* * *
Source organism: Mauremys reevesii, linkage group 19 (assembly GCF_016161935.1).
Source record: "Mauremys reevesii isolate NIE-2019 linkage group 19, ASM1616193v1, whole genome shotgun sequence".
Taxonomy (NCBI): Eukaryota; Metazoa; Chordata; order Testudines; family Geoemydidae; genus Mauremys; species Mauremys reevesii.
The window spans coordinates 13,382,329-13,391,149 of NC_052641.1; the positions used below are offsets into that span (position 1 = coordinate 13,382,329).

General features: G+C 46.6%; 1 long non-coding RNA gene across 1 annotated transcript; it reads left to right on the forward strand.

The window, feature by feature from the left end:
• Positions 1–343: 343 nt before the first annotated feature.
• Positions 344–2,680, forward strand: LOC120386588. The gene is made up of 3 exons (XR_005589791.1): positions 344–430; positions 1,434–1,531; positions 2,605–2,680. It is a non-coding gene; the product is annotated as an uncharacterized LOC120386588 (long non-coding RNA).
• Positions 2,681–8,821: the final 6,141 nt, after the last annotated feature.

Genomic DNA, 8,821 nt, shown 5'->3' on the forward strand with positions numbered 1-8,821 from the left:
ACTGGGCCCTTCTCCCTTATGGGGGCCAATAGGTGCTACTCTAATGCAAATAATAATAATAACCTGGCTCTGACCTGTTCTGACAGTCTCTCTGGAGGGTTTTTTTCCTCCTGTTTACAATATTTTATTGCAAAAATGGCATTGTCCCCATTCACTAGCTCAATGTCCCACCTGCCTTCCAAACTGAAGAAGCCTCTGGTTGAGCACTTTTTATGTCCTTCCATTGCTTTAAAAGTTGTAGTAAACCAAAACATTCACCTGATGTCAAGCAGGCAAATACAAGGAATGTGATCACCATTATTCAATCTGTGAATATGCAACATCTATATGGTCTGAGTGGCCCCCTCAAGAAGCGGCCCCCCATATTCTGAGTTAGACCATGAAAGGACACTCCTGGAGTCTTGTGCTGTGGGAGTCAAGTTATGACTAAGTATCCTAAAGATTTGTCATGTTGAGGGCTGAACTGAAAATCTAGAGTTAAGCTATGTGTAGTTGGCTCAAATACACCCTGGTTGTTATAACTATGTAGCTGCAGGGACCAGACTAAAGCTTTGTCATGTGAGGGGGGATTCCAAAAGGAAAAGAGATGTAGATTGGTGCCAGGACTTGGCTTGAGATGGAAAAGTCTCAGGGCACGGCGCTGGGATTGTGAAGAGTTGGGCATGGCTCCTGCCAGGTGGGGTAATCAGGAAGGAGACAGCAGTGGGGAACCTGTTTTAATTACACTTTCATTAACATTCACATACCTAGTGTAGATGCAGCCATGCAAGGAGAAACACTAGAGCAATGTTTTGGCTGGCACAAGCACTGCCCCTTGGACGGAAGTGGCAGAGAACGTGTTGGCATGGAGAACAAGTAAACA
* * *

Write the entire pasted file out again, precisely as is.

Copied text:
Source organism: Mauremys reevesii, linkage group 19 (assembly GCF_016161935.1).
Source record: "Mauremys reevesii isolate NIE-2019 linkage group 19, ASM1616193v1, whole genome shotgun sequence".
Taxonomy (NCBI): Eukaryota; Metazoa; Chordata; order Testudines; family Geoemydidae; genus Mauremys; species Mauremys reevesii.
The window spans coordinates 13,382,329-13,391,149 of NC_052641.1; the positions used below are offsets into that span (position 1 = coordinate 13,382,329).

General features: G+C 46.6%; 1 long non-coding RNA gene across 1 annotated transcript; it reads left to right on the forward strand.

The window, feature by feature from the left end:
• Positions 1–343: 343 nt before the first annotated feature.
• Positions 344–2,680, forward strand: LOC120386588. The gene is made up of 3 exons (XR_005589791.1): positions 344–430; positions 1,434–1,531; positions 2,605–2,680. It is a non-coding gene; the product is annotated as an uncharacterized LOC120386588 (long non-coding RNA).
• Positions 2,681–8,821: the final 6,141 nt, after the last annotated feature.

Genomic DNA, 8,821 nt, shown 5'->3' on the forward strand with positions numbered 1-8,821 from the left:
ACTGGGCCCTTCTCCCTTATGGGGGCCAATAGGTGCTACTCTAATGCAAATAATAATAATAACCTGGCTCTGACCTGTTCTGACAGTCTCTCTGGAGGGTTTTTTTCCTCCTGTTTACAATATTTTATTGCAAAAATGGCATTGTCCCCATTCACTAGCTCAATGTCCCACCTGCCTTCCAAACTGAAGAAGCCTCTGGTTGAGCACTTTTTATGTCCTTCCATTGCTTTAAAAGTTGTAGTAAACCAAAACATTCACCTGATGTCAAGCAGGCAAATACAAGGAATGTGATCACCATTATTCAATCTGTGAATATGCAACATCTATATGGTCTGAGTGGCCCCCTCAAGAAGCGGCCCCCCATATTCTGAGTTAGACCATGAAAGGACACTCCTGGAGTCTTGTGCTGTGGGAGTCAAGTTATGACTAAGTATCCTAAAGATTTGTCATGTTGAGGGCTGAACTGAAAATCTAGAGTTAAGCTATGTGTAGTTGGCTCAAATACACCCTGGTTGTTATAACTATGTAGCTGCAGGGACCAGACTAAAGCTTTGTCATGTGAGGGGGGATTCCAAAAGGAAAAGAGATGTAGATTGGTGCCAGGACTTGGCTTGAGATGGAAAAGTCTCAGGGCACGGCGCTGGGATTGTGAAGAGTTGGGCATGGCTCCTGCCAGGTGGGGTAATCAGGAAGGAGACAGCAGTGGGGAACCTGTTTTAATTACACTTTCATTAACATTCACATACCTAGTGTAGATGCAGCCATGCAAGGAGAAACACTAGAGCAATGTTTTGGCTGGCACAAGCACTGCCCCTTGGACGGAAGTGGCAGAGAACGTGTTGGCATGGAGAACAAGTAAACA